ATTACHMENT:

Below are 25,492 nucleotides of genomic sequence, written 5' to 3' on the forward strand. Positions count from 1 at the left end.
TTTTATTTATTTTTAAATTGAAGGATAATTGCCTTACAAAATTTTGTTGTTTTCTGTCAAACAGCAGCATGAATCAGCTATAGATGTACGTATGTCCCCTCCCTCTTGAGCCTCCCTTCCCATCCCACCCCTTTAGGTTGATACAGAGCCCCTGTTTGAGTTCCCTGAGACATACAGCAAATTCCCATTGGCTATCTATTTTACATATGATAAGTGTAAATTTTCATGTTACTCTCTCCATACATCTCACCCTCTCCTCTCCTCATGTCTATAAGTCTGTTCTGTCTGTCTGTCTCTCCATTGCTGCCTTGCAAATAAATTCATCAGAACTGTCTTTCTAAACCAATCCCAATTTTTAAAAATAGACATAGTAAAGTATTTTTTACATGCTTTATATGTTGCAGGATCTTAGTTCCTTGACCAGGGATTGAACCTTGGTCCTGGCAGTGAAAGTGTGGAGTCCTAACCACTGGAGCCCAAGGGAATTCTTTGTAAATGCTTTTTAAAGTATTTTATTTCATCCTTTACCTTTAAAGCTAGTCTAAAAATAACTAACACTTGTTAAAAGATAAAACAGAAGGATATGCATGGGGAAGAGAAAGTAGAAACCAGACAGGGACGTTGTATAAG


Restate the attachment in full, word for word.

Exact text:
Below are 25,492 nucleotides of genomic sequence, written 5' to 3' on the forward strand. Positions count from 1 at the left end.
TTTTATTTATTTTTAAATTGAAGGATAATTGCCTTACAAAATTTTGTTGTTTTCTGTCAAACAGCAGCATGAATCAGCTATAGATGTACGTATGTCCCCTCCCTCTTGAGCCTCCCTTCCCATCCCACCCCTTTAGGTTGATACAGAGCCCCTGTTTGAGTTCCCTGAGACATACAGCAAATTCCCATTGGCTATCTATTTTACATATGATAAGTGTAAATTTTCATGTTACTCTCTCCATACATCTCACCCTCTCCTCTCCTCATGTCTATAAGTCTGTTCTGTCTGTCTGTCTCTCCATTGCTGCCTTGCAAATAAATTCATCAGAACTGTCTTTCTAAACCAATCCCAATTTTTAAAAATAGACATAGTAAAGTATTTTTTACATGCTTTATATGTTGCAGGATCTTAGTTCCTTGACCAGGGATTGAACCTTGGTCCTGGCAGTGAAAGTGTGGAGTCCTAACCACTGGAGCCCAAGGGAATTCTTTGTAAATGCTTTTTAAAGTATTTTATTTCATCCTTTACCTTTAAAGCTAGTCTAAAAATAACTAACACTTGTTAAAAGATAAAACAGAAGGATATGCATGGGGAAGAGAAAGTAGAAACCAGACAGGGACGTTGTATAAG